by Bill Nye
Public Domain Books
Twenty centuries ago last Christmas there was born in Attica, near Athens, the father of oratory, the greatest orator of whom history has told us. His name was Demosthenes. Had he lived until this spring he would have been 2,270 years old; but he did not live. Demosthenes has crossed the mysterious river. He has gone to that bourne whence no traveler returns.
Most of you, no doubt, have heard about it. On those who may not have heard it, the announcement will fall with a sickening thud.
This sketch is not intended to cast a gloom over your hearts. It was designed to cheer those who read it and make them glad they could read.
Therefore, I would have been glad if I could have spared them the pain which this sudden breaking of the news of the death of Demosthenes will bring. But it could not be avoided. We should remember the transitory nature of life, and when we are tempted to boast of our health, and strength, and wealth, let us remember the sudden and early death of Demosthenes.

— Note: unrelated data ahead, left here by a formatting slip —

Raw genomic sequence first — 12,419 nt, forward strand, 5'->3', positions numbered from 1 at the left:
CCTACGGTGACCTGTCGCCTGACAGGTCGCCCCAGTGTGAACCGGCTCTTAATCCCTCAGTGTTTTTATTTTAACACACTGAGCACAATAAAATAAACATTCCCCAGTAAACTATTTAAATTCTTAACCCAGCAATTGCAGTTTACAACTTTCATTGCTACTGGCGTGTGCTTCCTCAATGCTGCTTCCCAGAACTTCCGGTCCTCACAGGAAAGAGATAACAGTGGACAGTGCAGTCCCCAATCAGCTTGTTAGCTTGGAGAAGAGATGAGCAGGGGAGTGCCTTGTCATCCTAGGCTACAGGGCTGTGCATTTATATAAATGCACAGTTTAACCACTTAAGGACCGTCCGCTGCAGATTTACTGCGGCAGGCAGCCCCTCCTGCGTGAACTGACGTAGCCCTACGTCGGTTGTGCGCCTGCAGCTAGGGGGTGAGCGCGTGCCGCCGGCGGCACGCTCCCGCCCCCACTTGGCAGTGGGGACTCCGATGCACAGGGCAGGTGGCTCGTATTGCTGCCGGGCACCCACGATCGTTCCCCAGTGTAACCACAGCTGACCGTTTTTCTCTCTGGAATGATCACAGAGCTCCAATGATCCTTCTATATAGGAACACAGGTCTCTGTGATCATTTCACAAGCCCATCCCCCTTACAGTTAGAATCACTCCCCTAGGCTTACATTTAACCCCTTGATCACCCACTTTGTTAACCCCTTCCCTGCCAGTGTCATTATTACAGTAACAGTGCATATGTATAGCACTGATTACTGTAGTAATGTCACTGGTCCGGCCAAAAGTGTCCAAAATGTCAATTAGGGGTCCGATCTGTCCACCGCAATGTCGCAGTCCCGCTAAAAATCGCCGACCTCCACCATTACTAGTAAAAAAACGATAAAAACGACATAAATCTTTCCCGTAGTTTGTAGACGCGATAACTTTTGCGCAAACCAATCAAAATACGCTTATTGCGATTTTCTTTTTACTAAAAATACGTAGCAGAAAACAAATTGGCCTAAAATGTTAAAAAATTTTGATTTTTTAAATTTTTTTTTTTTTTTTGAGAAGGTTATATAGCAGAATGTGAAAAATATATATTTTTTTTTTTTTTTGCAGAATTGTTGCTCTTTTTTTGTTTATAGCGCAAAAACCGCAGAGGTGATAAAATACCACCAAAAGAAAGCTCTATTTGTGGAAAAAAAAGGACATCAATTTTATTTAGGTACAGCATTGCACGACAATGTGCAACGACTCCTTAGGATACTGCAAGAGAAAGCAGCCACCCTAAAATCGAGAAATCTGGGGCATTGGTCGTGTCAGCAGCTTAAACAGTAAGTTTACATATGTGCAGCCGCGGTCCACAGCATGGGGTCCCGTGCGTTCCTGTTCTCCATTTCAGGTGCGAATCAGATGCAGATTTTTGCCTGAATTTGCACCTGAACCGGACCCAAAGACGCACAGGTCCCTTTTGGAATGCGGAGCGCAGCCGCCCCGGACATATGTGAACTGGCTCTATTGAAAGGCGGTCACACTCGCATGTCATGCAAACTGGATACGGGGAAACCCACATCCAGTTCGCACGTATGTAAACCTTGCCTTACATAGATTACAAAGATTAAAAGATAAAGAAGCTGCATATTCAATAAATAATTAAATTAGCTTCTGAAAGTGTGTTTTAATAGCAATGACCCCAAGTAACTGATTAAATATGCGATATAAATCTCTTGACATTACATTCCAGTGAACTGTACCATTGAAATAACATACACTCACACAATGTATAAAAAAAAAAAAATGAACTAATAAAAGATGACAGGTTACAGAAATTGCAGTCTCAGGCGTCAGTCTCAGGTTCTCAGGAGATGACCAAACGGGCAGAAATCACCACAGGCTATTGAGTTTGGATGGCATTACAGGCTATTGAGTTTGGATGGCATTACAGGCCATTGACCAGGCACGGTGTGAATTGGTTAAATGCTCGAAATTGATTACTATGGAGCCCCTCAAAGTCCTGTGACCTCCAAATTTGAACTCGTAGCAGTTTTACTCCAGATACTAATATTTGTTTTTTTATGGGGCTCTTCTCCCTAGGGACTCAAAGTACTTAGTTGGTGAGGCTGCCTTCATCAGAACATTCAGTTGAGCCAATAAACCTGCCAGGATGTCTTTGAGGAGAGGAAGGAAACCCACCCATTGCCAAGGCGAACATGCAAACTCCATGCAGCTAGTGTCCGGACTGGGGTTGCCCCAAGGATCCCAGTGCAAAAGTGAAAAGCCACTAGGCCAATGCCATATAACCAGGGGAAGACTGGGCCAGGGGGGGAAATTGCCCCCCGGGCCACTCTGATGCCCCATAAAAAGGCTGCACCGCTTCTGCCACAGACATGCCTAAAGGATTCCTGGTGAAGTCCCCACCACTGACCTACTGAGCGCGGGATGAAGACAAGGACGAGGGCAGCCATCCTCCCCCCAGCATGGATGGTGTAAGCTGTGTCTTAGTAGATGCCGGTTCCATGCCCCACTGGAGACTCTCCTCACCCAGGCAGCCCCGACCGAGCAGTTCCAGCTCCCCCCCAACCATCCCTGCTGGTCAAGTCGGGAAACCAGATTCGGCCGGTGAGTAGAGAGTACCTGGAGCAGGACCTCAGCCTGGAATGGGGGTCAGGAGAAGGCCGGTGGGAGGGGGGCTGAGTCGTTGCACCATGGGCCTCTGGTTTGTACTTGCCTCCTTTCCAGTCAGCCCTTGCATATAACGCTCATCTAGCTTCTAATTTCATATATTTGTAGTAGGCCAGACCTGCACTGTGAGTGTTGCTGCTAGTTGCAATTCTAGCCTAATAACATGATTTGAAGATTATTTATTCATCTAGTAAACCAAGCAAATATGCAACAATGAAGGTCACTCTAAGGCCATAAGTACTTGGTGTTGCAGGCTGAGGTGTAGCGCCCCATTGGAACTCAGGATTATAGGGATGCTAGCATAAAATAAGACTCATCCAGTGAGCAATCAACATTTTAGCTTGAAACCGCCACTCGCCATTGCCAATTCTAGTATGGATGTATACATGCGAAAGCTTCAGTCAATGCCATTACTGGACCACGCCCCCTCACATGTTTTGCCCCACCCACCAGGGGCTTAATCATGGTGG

Demosthenes was not born an orator. He struggled hard and failed many times. He was homely, and he stammered in his speech; but before his death they came to him for hundreds of miles to get him to open their county fairs and jerk the bird of freedom bald-headed on the Fourth of July.
When Demosthenes’ father died, he left fifteen talents to be divided between Demosthenes and his sister. A talent is equal to about $1,000. I often wish I had been born a little more talented.
Demosthenes had a short breath, a hesitating speech, and his manners were very ungraceful. To remedy his stammering, he filled his mouth full of pebbles and howled his sentiments at the angry sea. However, Plutarch says that Demosthenes made a gloomy fizzle of his first speech. This did not discourage him. He finally became the smoothest orator in that country, and it was no uncommon thing for him to fill the First Baptist Church of Athens full. There are now sixty of his orations extant, part of them written by Demosthenes and part of them written by his private secretary.
When he started in, he was gentle, mild and quiet in his manner; but later on, carrying his audience with him, he at last became enthusiastic. He thundered, he roared, he whooped, he howled, he jarred the windows, he sawed the air, he split the horizon with his clarion notes, he tipped over the table, kicked the lamps out of the chandeliers and smashed the big bass viol over the chief fiddler’s head.
Oh, Demosthenes was business when he got started. It will be a long time before we see another off-hand speaker like Demosthenes, and I, for one, have never been the same man since I learned of his death.